The Rutgers faculty in condensed matter theory have interests spanning many
areas including: new phases of quantum matter, highly-correlated electron
phenomena, such as high-temperature superconductivity, magnetism, quantum phase
transitions, oxide and heavy-fermion physics; physics at surfaces, including
dynamic phenomena and electronic and geometrical structure; quantum liquids
including superfluids and Bose Einstein condensates; equilibrium and
non-equilibrium statistical mechanics including the physics of glasses and
quantum dots; quantum computation, first principles calculations of electronic
and structural properties, including the applications of dynamical mean field
theory; quantum phase transitions and critical phenomena; semiconductor
physics; quantum statistical mechanics and field theory; thermodynamics,
transport and localization in disordered systems. At
Professor Natan Andrei
I am interested in strongly correlated electron systems, particularly low dimensions where quantum fluctuations are enhanced and lead to new and often unexpected phenomena. Also, low dimensional many-body systems can be studied by powerful mathematical tools that yield non-perturbative results such as conformal field theory, bosonization and the Bethe-Ansatz. Most recently I have studied transport properties of quantum dots in and out of equilibrium, thermal conductivity in spin chains and ladders and the exact solutions of a variety of quantum impurity models.
Professor Premala Chandra
I am interested in a wide variety of subjects in condensed matter physics.
One area of my work concerns new forms of quantum equilibrium order - anything
from frustrated quantum spin systems to novel forms of quantum order in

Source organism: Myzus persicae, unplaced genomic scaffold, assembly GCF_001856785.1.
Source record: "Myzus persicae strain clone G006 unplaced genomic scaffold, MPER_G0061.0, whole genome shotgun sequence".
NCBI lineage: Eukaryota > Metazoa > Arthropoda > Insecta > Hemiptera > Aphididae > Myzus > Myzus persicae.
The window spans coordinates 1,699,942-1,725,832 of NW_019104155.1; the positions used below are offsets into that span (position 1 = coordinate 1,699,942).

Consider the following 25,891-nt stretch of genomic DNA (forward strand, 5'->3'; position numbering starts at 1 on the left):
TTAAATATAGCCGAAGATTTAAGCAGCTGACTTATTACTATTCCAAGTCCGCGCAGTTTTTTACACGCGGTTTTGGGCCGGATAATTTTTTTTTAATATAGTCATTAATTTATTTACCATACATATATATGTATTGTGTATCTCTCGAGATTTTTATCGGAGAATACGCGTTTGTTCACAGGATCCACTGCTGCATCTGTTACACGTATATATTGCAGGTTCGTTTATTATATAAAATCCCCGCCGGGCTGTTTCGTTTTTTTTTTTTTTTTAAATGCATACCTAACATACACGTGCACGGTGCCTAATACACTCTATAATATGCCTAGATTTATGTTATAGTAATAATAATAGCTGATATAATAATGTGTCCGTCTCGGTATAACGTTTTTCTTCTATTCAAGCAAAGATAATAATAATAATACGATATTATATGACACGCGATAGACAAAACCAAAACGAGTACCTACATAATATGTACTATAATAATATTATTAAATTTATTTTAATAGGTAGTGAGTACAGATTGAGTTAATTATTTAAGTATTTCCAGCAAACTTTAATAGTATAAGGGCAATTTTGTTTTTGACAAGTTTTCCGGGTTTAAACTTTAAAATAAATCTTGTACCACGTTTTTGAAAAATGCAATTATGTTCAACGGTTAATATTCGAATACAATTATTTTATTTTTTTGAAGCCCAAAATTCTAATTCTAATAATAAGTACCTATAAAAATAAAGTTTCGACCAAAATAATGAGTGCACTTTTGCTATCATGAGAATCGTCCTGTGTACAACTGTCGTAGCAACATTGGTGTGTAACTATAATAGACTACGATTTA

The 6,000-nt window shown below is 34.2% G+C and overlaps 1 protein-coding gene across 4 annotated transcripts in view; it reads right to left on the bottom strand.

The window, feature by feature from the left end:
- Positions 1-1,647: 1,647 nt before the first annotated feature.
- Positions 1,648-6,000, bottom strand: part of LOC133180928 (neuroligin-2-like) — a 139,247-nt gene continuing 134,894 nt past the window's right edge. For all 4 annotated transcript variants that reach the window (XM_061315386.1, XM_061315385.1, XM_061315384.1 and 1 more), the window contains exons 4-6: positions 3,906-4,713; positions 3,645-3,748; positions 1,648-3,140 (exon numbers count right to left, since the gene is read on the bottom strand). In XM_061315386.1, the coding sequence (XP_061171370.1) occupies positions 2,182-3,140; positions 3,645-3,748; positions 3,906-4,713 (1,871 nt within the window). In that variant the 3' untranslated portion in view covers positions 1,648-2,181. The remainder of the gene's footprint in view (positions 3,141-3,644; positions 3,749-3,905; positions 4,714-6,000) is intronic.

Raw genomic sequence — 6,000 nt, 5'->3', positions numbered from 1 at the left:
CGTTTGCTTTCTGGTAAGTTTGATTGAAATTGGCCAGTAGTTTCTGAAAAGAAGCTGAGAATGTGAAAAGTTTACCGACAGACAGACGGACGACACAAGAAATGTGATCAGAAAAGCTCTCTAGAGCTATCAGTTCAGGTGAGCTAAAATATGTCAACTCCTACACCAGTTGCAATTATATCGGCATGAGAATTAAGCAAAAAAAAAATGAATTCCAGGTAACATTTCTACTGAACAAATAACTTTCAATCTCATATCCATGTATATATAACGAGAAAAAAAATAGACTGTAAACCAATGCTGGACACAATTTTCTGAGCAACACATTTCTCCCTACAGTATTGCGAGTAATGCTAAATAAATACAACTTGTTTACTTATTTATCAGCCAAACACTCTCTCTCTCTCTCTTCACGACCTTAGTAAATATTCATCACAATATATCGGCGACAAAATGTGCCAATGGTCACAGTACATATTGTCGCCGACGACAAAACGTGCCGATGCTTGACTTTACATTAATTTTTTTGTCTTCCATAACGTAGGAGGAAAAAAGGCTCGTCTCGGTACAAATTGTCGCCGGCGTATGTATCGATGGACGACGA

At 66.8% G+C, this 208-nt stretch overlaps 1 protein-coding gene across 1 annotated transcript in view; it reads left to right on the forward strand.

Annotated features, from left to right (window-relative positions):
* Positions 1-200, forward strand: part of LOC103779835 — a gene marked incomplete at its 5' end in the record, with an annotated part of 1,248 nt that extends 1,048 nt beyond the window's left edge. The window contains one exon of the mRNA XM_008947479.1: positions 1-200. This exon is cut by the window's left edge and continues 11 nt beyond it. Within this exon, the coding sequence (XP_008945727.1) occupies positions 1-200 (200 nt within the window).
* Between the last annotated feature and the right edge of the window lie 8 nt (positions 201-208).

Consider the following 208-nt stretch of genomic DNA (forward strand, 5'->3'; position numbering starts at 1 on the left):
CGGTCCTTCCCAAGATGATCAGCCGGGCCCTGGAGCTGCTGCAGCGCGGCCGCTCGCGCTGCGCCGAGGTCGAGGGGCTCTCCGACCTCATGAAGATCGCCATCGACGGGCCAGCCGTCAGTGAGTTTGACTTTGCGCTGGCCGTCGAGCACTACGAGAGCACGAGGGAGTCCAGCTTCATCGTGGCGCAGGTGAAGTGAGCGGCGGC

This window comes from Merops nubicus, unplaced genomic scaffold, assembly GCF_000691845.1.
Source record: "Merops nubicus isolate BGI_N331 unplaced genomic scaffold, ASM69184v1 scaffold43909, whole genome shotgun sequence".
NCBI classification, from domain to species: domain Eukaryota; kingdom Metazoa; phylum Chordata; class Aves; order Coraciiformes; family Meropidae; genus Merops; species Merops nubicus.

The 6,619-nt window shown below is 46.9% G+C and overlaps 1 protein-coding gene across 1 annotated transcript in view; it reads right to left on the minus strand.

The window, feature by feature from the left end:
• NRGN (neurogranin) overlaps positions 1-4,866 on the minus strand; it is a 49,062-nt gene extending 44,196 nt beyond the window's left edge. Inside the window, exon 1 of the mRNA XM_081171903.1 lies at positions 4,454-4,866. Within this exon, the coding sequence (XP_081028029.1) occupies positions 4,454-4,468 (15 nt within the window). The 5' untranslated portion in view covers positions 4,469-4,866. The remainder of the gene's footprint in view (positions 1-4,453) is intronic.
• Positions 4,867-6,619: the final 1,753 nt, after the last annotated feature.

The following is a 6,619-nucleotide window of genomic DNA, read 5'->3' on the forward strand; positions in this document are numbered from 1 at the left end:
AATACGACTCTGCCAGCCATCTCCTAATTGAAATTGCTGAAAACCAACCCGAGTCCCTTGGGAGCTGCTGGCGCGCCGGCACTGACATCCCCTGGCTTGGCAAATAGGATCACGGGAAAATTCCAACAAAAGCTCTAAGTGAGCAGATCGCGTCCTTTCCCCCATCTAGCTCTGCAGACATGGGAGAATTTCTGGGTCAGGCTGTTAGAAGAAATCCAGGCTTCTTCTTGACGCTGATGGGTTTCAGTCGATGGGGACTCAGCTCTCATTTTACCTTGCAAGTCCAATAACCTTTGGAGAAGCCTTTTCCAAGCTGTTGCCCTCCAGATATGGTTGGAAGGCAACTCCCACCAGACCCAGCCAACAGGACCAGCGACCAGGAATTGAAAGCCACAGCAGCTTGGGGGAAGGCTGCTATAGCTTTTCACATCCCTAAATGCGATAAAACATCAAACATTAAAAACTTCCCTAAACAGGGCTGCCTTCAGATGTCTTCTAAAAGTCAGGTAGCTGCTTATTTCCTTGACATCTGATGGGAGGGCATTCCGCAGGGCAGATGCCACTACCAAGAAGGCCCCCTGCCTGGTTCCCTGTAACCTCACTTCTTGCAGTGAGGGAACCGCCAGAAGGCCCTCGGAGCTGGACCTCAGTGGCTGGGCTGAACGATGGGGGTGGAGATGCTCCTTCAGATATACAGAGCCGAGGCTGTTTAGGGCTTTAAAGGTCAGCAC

strongly correlated electron systems. In my group we are trying to understand
the emergence of new types of behavior in non-equilibrium matter. One topic of
particular interest is glasses - where matter undergoes a transition to a state
which moves infinitely slowly, and which remembers its past. Together with Lev
Ioffe and Michael Gershenson, we are trying to design and fabricate a new class
of quantum qubit as the elementary element of tomorrows "quantum
computers". This requires a fine balance of good theory and contact with
real-world experiment. Another area of my work is in magneto-electrics, where
my group is working in collaboration with Experimentalist Sang Cheong and
collaborator Karin Rabe, to understand and develop new classes of hybrid
magneto-electric materials. I have recently moved to
Professor Piers Coleman
It is a very exciting time for condensed matter physics. This decade may well be like the late 1960s, a time when a convergence of particle physics and condensed matter physics led to the great revolution of understanding in classical criticality. Today, the same sort of sea-changes in our understanding of quantum matter are taking place, with the discovery of "quantum criticality" and quantum phase transitions. My research is concerned with the fundamentally new classes of collective condensed matter behavior that emerge in complex materials. Recently, I have been particularly interested in quantum phase transitions - which give rise to the formation of new classes of strange metals and nucleate new forms of quantum order, such as high temperature superconductors. I have active research activities in the subject of heavy fermion physics and also on strongly correlated mesoscopic systems such as quantum dots. I try to maintain a research portfolio that balances phenomenology and close contact with experiment, with the development of state-of-the-art mathematical tools for many body systems (such as the Slave boson). I'm constantly on the look out for talented young people who'd like to collaborate with this research.
Professor Kristjan Haule